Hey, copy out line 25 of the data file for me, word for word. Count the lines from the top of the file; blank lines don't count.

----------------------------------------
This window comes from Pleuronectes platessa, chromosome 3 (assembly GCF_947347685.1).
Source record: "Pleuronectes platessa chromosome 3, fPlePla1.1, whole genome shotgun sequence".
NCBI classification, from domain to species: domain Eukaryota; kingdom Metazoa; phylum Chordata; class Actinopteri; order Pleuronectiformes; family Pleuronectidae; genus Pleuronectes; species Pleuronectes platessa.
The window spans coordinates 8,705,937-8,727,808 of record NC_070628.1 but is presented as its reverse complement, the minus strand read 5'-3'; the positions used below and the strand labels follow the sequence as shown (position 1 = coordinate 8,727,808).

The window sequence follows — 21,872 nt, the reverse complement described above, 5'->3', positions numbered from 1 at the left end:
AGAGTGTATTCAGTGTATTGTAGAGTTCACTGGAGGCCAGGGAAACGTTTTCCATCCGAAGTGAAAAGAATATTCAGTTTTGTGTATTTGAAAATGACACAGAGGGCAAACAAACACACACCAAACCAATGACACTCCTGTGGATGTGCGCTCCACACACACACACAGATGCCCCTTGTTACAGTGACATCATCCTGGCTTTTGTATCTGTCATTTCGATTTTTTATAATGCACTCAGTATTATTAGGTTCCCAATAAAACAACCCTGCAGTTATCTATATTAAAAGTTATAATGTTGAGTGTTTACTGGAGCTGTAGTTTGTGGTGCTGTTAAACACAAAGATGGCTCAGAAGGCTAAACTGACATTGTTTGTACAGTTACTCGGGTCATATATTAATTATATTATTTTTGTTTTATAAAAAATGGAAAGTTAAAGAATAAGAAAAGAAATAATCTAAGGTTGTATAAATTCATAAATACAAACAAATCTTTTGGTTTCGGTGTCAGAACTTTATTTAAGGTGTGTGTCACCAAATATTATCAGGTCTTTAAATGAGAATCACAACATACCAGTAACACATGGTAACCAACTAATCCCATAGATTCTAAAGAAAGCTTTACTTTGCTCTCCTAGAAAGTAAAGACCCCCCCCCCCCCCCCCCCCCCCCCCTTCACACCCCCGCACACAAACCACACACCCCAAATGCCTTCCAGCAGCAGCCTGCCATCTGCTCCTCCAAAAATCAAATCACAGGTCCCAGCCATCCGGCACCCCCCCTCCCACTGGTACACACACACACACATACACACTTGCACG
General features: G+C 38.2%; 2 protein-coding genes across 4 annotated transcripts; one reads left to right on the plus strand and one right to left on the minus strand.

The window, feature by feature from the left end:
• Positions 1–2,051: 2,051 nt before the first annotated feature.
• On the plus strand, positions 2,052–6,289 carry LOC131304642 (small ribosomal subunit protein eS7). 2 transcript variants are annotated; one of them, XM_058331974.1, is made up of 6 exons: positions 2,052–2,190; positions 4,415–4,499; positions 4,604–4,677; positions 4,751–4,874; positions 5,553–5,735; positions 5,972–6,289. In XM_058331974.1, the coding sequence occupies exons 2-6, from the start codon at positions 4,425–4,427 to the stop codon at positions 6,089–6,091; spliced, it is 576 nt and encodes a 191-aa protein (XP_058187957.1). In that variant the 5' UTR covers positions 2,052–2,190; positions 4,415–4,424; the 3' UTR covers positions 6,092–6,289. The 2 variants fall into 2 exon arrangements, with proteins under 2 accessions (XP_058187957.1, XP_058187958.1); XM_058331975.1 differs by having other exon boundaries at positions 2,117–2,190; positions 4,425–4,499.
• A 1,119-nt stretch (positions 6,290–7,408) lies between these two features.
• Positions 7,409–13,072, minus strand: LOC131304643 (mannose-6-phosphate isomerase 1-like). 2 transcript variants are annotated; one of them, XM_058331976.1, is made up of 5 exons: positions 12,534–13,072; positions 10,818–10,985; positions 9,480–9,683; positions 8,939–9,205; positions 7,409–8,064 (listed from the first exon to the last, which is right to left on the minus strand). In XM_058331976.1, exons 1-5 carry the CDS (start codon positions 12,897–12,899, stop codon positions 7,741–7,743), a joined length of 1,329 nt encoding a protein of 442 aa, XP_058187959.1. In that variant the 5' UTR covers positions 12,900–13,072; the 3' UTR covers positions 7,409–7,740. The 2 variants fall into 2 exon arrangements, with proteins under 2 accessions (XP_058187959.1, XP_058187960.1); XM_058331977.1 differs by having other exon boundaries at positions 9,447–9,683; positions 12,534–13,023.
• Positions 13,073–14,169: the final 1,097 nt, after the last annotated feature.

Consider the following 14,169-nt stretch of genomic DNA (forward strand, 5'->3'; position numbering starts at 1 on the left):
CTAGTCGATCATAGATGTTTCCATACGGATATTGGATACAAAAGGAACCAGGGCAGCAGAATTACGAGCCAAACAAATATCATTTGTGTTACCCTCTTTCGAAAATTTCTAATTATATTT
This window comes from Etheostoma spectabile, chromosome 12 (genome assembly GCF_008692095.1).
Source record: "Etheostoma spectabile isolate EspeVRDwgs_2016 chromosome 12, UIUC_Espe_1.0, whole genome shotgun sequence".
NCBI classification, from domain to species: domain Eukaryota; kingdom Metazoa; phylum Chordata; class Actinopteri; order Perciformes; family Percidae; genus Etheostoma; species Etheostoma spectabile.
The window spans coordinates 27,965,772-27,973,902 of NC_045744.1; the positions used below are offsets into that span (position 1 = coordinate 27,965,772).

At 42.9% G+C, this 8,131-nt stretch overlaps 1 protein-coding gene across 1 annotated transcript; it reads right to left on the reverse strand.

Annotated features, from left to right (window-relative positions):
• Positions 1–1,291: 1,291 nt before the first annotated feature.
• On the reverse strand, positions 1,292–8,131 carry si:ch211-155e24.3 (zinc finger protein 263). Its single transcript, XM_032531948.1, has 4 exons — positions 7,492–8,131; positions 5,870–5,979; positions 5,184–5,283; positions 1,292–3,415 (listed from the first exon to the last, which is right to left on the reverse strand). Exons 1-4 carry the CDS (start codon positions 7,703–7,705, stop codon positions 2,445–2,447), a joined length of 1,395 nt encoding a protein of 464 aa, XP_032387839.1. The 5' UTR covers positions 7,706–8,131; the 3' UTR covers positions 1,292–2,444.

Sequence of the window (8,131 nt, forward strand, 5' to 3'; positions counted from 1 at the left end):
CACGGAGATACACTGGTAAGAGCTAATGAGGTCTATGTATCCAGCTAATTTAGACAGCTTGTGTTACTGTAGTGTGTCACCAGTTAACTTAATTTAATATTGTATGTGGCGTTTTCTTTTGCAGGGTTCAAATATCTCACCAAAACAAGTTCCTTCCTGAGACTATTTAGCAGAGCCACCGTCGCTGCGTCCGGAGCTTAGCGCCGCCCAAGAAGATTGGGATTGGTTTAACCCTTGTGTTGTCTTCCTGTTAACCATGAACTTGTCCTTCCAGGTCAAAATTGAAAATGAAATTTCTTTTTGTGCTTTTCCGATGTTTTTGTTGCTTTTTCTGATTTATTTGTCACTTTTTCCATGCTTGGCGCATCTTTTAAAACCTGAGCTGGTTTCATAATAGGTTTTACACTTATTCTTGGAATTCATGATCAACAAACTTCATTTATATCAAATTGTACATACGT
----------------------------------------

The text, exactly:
CACGGAGATACACTGGTAAGAGCTAATGAGGTCTATGTATCCAGCTAATTTAGACAGCTTGTGTTACTGTAGTGTGTCACCAGTTAACTTAATTTAATATTGTATGTGGCGTTTTCTTTTGCAGGGTTCAAATATCTCACCAAAACAAGTTCCTTCCTGAGACTATTTAGCAGAGCCACCGTCGCTGCGTCCGGAGCTTAGCGCCGCCCAAGAAGATTGGGATTGGTTTAACCCTTGTGTTGTCTTCCTGTTAACCATGAACTTGTCCTTCCAGGTCAAAATTGAAAATGAAATTTCTTTTTGTGCTTTTCCGATGTTTTTGTTGCTTTTTCTGATTTATTTGTCACTTTTTCCATGCTTGGCGCATCTTTTAAAACCTGAGCTGGTTTCATAATAGGTTTTACACTTATTCTTGGAATTCATGATCAACAAACTTCATTTATATCAAATTGTACATACGT